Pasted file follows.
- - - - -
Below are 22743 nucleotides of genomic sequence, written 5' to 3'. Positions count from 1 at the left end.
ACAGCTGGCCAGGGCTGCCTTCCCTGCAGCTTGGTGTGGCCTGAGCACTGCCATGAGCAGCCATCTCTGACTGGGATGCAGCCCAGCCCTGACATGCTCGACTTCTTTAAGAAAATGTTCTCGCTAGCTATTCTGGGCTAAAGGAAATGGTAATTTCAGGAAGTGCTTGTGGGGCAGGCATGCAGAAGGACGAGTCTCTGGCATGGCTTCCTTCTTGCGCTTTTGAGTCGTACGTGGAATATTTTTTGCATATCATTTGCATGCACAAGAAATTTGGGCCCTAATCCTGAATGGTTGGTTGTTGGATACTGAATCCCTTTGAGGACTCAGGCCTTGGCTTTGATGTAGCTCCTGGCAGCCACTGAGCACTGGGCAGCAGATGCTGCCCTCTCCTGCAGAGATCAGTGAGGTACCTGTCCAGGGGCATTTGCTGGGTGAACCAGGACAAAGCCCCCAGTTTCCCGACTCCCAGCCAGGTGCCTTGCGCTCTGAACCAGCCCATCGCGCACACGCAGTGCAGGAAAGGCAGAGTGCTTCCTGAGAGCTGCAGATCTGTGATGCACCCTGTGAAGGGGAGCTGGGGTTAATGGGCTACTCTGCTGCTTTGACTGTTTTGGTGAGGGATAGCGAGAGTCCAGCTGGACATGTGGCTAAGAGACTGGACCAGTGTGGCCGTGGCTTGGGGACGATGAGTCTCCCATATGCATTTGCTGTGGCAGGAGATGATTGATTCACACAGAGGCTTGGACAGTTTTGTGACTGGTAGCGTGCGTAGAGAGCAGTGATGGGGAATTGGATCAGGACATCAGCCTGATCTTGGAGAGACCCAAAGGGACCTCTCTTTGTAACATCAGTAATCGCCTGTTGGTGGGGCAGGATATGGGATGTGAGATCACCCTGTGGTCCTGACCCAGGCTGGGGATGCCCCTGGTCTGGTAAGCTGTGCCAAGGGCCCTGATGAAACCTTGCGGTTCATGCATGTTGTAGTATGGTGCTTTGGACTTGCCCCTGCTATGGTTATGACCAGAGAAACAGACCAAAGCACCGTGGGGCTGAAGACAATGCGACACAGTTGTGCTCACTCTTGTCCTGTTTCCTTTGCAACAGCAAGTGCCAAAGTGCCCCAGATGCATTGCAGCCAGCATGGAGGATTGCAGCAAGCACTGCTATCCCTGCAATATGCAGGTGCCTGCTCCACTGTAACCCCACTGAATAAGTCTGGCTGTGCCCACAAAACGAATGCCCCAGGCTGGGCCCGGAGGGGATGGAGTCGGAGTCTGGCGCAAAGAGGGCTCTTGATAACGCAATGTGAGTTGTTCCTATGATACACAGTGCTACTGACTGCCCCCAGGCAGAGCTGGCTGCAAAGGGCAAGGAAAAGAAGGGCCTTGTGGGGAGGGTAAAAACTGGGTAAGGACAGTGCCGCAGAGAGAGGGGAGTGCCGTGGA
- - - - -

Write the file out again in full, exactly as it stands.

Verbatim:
Below are 22743 nucleotides of genomic sequence, written 5' to 3'. Positions count from 1 at the left end.
ACAGCTGGCCAGGGCTGCCTTCCCTGCAGCTTGGTGTGGCCTGAGCACTGCCATGAGCAGCCATCTCTGACTGGGATGCAGCCCAGCCCTGACATGCTCGACTTCTTTAAGAAAATGTTCTCGCTAGCTATTCTGGGCTAAAGGAAATGGTAATTTCAGGAAGTGCTTGTGGGGCAGGCATGCAGAAGGACGAGTCTCTGGCATGGCTTCCTTCTTGCGCTTTTGAGTCGTACGTGGAATATTTTTTGCATATCATTTGCATGCACAAGAAATTTGGGCCCTAATCCTGAATGGTTGGTTGTTGGATACTGAATCCCTTTGAGGACTCAGGCCTTGGCTTTGATGTAGCTCCTGGCAGCCACTGAGCACTGGGCAGCAGATGCTGCCCTCTCCTGCAGAGATCAGTGAGGTACCTGTCCAGGGGCATTTGCTGGGTGAACCAGGACAAAGCCCCCAGTTTCCCGACTCCCAGCCAGGTGCCTTGCGCTCTGAACCAGCCCATCGCGCACACGCAGTGCAGGAAAGGCAGAGTGCTTCCTGAGAGCTGCAGATCTGTGATGCACCCTGTGAAGGGGAGCTGGGGTTAATGGGCTACTCTGCTGCTTTGACTGTTTTGGTGAGGGATAGCGAGAGTCCAGCTGGACATGTGGCTAAGAGACTGGACCAGTGTGGCCGTGGCTTGGGGACGATGAGTCTCCCATATGCATTTGCTGTGGCAGGAGATGATTGATTCACACAGAGGCTTGGACAGTTTTGTGACTGGTAGCGTGCGTAGAGAGCAGTGATGGGGAATTGGATCAGGACATCAGCCTGATCTTGGAGAGACCCAAAGGGACCTCTCTTTGTAACATCAGTAATCGCCTGTTGGTGGGGCAGGATATGGGATGTGAGATCACCCTGTGGTCCTGACCCAGGCTGGGGATGCCCCTGGTCTGGTAAGCTGTGCCAAGGGCCCTGATGAAACCTTGCGGTTCATGCATGTTGTAGTATGGTGCTTTGGACTTGCCCCTGCTATGGTTATGACCAGAGAAACAGACCAAAGCACCGTGGGGCTGAAGACAATGCGACACAGTTGTGCTCACTCTTGTCCTGTTTCCTTTGCAACAGCAAGTGCCAAAGTGCCCCAGATGCATTGCAGCCAGCATGGAGGATTGCAGCAAGCACTGCTATCCCTGCAATATGCAGGTGCCTGCTCCACTGTAACCCCACTGAATAAGTCTGGCTGTGCCCACAAAACGAATGCCCCAGGCTGGGCCCGGAGGGGATGGAGTCGGAGTCTGGCGCAAAGAGGGCTCTTGATAACGCAATGTGAGTTGTTCCTATGATACACAGTGCTACTGACTGCCCCCAGGCAGAGCTGGCTGCAAAGGGCAAGGAAAAGAAGGGCCTTGTGGGGAGGGTAAAAACTGGGTAAGGACAGTGCCGCAGAGAGAGGGGAGTGCCGTGGA